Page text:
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Archive for May, 2013

It’s just over a year since I last put my face on the internet to make noises with it. No promises it won’t be that long till I get around to it again. I’ve got a wedding to plan, I’m far too busy to be messing around with stuff like this. It is still quite fun, though. For me at least.

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Here’s another reason why – as I’m still often asked – atheists spend so much time banging on about something they don’t believe in:

When your house gets destroyed by a natural disaster, some people seem to assume that you’ll want to express your gratitude to the supreme fascist that, as well as taking away everything you own, he didn’t also choose to murder you.

Great reporting there by Wolf Blitzer, whose own name sounds like one of the many honorifics a Norse god might have earned.

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Sometimes, as I read some new and unsurprisingly depressing political story, I can feel my own tendencies plunging ever further toward the anti-authoritarian left even as the words scroll slowly past my eyes.

I can be minding my own business, catching up on recent events in the worlds of politics and pop culture in my news feed, or watching the latest iteration of the ongoing gender politics nightmare explode across the atheoskeptosphere.

And then a North Carolina Senate Committee chairman perfectly encapsulates the inevitable feeling of superiority that festers in the ones with privilege and power, as well as the accompanying contempt for those lesser wretches who simply exist on a level of society barely worthy of recognition or respect. And he does so in a few neat, elegant phrases:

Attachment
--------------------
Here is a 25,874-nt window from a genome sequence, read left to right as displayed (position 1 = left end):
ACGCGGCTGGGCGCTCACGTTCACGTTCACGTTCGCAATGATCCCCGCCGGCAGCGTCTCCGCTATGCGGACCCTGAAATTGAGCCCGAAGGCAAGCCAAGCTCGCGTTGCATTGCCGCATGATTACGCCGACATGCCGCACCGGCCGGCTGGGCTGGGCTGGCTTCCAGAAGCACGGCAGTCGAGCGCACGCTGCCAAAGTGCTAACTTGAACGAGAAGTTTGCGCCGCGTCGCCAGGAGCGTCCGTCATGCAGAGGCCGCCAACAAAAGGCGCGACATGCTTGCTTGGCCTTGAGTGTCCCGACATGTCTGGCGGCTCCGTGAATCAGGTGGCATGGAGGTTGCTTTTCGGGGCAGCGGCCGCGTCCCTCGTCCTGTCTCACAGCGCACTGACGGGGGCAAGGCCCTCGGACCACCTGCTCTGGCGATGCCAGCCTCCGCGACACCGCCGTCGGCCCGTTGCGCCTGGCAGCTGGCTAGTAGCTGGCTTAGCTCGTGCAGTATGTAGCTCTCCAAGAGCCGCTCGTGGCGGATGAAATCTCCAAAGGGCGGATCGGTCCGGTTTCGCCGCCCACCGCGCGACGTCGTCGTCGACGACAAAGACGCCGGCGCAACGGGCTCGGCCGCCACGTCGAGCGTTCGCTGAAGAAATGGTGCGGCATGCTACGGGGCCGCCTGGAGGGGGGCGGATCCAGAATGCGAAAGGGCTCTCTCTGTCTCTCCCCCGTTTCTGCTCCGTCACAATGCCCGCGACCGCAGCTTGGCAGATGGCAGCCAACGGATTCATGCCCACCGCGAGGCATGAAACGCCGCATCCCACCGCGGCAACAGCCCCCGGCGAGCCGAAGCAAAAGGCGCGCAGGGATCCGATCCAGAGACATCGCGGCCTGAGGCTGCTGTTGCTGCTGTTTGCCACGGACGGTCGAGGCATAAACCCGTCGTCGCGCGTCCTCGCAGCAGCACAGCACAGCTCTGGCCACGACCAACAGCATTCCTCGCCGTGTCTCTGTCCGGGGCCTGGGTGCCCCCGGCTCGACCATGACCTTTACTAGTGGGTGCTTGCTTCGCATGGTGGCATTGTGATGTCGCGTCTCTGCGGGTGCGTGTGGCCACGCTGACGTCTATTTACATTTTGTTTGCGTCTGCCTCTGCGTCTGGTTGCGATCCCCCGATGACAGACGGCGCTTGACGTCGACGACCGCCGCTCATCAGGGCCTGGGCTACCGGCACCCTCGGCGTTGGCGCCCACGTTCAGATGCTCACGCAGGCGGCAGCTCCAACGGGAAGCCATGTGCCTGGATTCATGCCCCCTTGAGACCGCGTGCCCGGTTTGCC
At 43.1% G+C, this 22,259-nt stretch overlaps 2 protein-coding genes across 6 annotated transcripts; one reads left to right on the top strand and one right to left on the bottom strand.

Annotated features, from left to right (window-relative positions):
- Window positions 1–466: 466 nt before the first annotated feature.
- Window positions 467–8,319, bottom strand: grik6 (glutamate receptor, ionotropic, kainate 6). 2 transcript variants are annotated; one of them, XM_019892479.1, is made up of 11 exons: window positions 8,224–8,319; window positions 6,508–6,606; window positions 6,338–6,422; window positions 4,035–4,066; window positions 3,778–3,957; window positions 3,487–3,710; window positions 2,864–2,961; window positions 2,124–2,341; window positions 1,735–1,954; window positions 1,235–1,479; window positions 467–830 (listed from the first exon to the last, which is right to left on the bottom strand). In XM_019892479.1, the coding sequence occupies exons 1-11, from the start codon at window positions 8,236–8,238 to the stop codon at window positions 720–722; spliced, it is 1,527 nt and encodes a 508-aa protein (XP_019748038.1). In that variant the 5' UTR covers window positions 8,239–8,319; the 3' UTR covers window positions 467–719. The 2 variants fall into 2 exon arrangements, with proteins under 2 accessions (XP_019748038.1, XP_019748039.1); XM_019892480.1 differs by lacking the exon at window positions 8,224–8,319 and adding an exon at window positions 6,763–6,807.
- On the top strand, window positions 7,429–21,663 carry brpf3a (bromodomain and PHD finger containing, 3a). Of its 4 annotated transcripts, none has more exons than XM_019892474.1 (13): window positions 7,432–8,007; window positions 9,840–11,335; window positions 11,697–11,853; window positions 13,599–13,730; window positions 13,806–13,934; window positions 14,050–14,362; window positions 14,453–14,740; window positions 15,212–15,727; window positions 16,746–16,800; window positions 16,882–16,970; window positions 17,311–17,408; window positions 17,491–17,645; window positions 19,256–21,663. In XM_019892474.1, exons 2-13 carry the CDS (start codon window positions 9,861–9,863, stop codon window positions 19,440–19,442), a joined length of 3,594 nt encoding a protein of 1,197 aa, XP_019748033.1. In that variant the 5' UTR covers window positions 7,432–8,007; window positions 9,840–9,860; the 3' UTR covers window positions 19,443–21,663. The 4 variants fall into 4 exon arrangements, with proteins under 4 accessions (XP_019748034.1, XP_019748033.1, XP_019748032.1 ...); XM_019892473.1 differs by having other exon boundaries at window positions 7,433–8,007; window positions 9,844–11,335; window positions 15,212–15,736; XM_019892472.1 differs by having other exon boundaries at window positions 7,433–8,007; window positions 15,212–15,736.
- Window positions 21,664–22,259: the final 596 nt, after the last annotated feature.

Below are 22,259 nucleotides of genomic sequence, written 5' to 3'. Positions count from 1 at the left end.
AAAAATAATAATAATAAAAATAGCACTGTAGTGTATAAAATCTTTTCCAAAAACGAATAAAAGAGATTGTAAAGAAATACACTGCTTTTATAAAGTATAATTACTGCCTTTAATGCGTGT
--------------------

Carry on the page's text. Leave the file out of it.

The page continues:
I AM THE SENATOR.

YOU ARE THE CITIZEN.

YOU NEED TO BE QUIET.

…aaaaaaaand anarchist.

But don’t blame this guy. His only crime is believing the hype.

Everything about the US political system which elevates people to these positions of authority reinforces the idea that members of elected office are better, more important, more powerful, more consequential, more right, than the unwashed masses from which they ostensibly arose.

And this system, frankly, is unacceptable.

It’s not worthy of us, because it gives us characters like Tommy Tucker, quoted above, who completely lose sight of any desire to serve the public good – charitably assuming that was something which once motivated him – in favour of telling the plebs to pipe down whenever a hint of representative democracy gets in the way of his career.

And it’s not worthy of Tommy Tucker, because he’s a human being like the rest of us, and he deserves better than to have his worst tendencies nurtured at the expense of his humanity, and to be turned into even more of a selfish, despotic, bureaucratic thug than he would have managed on his own.

Individuals like him are not the root problem. We’ve had centuries to find ways to populate our representative democracy with good people who won’t cock it up. If it was going to happen under a system remotely resembling what we have now, we’d have got there ages ago. We should be seriously looking for an alternative to this “if only the right party would win” thinking. Otherwise we’re just going to carry on repeating the same action and expecting different results. (Someone had a word for that, though I suspect it may not actually have been Einstein).

The system is not good enough. We can do better.

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Bah, I completely missed that it’s Everybody Draw Mohammed Day until Crispian’s reminder. It’s too late to do anything new about it now. Time for a repost: